For PMET roles, skills and work attitude were the key considerations. As long as jobseekers possessed the minimum-required qualifications, their skills and work attitude took precedence when being assessed for such roles.
For non-PMET jobs, academic qualifications were not a primary consideration. Employers were focused on relevant work experience and job-related skills while recruiting to fill vacancies.
Associate Professor Trevor Yu Kang Yang, from Nanyang Business School’s Division of Leadership, Management & Organisation, shared with Workipedia by MyCareersFuture: “Generally speaking, academic education is evolving to maintain relevance by offering courses that are shorter and more flexible to meet the needs of both adult learners and their employers.
“Due to their shorter length, such courses are more accessible to adult learners who often have to learn and upskill while they are employed.
“Such courses also provide instructors more flexibility to constantly update teaching material with insights from the latest trends in the workplace.
“Moreover, adult learners are now able to combine and stack such shorter courses to curate their own individual pathways of learning.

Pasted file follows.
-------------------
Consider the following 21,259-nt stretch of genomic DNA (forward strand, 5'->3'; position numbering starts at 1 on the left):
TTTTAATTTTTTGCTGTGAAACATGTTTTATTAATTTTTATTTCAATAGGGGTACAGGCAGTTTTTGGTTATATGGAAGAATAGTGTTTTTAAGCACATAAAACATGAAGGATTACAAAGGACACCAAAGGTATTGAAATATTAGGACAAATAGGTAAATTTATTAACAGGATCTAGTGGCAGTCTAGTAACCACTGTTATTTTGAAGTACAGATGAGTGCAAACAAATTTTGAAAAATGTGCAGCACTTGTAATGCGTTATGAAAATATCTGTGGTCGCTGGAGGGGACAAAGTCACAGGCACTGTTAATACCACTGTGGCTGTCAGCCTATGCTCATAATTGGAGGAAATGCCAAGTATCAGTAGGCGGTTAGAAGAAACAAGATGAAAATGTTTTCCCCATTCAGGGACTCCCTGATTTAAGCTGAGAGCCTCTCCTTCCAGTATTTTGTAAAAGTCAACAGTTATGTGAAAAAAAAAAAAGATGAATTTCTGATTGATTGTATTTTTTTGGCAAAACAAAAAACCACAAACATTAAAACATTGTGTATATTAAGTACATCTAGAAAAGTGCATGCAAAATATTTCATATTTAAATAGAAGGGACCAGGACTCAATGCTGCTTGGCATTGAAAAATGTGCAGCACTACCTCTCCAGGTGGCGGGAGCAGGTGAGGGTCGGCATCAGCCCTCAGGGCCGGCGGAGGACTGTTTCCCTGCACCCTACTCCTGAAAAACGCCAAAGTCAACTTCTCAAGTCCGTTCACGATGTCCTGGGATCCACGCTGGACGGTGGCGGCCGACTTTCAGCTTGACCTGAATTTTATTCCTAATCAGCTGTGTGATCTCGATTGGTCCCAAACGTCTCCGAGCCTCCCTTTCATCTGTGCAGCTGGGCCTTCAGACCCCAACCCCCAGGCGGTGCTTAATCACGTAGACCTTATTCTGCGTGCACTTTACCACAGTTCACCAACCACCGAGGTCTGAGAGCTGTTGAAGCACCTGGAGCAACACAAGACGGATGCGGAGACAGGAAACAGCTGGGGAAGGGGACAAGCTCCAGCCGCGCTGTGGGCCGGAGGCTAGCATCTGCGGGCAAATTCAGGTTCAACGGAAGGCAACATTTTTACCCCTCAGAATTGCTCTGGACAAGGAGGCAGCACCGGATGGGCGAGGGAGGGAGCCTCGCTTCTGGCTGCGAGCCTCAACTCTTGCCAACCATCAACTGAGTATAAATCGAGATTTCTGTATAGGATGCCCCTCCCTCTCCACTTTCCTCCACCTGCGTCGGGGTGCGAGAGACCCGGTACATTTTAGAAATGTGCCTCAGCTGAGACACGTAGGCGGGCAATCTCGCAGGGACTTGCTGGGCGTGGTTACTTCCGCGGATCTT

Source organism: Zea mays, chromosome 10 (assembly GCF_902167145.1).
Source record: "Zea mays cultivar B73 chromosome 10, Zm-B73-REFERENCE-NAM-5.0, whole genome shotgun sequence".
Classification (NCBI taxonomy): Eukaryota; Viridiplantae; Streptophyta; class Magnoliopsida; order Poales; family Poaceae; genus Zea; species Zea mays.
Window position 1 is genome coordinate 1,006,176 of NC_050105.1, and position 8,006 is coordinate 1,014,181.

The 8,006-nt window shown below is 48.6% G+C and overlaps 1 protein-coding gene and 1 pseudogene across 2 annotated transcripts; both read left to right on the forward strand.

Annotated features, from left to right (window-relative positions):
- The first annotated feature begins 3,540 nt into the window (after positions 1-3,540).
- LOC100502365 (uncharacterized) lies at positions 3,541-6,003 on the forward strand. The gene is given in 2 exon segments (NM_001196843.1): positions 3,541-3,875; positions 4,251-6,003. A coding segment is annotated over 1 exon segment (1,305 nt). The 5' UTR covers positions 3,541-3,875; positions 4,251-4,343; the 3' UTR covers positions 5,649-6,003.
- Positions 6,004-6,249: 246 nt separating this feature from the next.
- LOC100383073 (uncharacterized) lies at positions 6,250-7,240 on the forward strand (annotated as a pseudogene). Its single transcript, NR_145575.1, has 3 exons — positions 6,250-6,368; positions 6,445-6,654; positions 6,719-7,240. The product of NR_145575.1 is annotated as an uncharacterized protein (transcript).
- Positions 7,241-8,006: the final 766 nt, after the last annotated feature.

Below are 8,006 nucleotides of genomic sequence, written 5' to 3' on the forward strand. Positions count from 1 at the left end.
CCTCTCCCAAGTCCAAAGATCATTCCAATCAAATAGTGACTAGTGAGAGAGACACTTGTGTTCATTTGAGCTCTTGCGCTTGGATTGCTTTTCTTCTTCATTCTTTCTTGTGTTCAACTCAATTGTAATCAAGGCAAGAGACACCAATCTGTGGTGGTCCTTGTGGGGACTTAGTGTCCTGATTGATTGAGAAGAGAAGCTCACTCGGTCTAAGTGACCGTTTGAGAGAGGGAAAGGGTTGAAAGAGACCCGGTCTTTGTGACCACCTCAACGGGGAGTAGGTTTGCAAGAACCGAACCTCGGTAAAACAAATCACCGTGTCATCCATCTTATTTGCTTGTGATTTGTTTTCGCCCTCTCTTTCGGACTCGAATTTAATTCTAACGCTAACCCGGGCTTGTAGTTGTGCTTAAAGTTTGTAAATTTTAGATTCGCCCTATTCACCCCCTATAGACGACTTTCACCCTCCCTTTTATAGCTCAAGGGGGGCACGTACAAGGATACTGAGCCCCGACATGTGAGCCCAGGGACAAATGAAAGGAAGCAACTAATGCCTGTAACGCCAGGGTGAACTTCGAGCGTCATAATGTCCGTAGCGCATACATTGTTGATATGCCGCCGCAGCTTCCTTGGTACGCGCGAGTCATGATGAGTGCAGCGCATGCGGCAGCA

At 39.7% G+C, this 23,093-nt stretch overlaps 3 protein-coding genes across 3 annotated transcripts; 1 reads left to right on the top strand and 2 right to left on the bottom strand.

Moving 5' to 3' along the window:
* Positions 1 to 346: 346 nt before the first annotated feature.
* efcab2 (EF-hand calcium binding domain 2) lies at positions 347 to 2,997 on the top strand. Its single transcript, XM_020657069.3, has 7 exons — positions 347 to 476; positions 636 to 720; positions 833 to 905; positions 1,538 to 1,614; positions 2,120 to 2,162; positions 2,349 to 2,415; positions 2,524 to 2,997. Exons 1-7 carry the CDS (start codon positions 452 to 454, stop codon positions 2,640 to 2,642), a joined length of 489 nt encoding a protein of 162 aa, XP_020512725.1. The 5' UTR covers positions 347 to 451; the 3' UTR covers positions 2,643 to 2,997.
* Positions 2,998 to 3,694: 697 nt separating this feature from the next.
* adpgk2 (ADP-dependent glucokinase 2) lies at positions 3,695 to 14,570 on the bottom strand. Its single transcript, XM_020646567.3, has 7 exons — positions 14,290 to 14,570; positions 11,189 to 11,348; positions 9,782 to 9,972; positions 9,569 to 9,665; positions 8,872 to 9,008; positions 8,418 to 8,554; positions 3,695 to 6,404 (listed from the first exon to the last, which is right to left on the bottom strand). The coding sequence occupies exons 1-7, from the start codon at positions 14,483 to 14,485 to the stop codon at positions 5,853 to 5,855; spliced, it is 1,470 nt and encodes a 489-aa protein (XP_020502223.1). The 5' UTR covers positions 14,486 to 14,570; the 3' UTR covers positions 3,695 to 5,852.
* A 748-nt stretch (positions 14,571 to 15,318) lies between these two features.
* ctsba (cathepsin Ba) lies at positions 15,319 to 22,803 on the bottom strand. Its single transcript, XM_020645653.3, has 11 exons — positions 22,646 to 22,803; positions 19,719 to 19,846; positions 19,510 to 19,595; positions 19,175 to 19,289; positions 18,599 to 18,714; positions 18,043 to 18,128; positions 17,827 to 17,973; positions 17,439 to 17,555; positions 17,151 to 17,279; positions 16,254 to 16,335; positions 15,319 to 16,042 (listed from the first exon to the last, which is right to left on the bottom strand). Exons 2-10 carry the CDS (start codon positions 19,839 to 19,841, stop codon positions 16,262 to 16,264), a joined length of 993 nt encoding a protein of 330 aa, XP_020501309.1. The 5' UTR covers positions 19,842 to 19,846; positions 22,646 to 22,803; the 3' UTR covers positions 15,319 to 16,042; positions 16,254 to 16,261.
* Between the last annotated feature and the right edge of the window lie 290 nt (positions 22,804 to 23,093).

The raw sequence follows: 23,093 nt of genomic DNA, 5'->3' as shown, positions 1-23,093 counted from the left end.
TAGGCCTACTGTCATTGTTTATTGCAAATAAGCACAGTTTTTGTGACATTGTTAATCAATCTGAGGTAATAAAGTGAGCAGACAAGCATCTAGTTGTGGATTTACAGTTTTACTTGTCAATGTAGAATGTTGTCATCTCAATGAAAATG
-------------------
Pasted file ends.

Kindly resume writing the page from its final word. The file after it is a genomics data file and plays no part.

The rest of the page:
“Such a personalised approach to career management ensures that the individual is in the driver’s seat when it comes to using academic education as a means to consistently upskill as their career progresses. “
Top Job Vacancies in Singapore 2022
So which jobs do Singapore employers need to be filled urgently, and what are the salary ranges for them?
The MOM report also revealed the top 10 jobs for both PMET and non-PMET positions that were in demand by employers, as well as the range of wages companies were offering for those roles below.
Top 10 PMET Job Vacancies, 2022
|Rank||Job Role||Salary Range|
|2||Software, Web and Multimedia Developer||$4,200-8,500|
|3||Commercial & Marketing Sales Executive||$3,500-5,500|
|4||Teaching and Training Professional||$3,200-7,800|
|6||Software and Applications Manager||$13,000-15,000|
|7||Registered Nurse and other nursing professionals||$2,500-6,360|
|9||Business Development Manager||$4,500-9,400|
Top 10 Non-PMET Job Vacancies, 2022
|Rank||Job Role||Salary Range|
|2||General Office Clerk||$2,200-4,000|
|4||Shop Sales Assistant||$1,850-2,400|
|7||Receptionist, Customer Service and Information Clerk||$2,000-3,000|
|9||Car, Taxi, Van and Light Goods Vehicle Driver||$2,500-3,200|
|10||Heavy Truck and Lorry Driver||$2,600-3,500|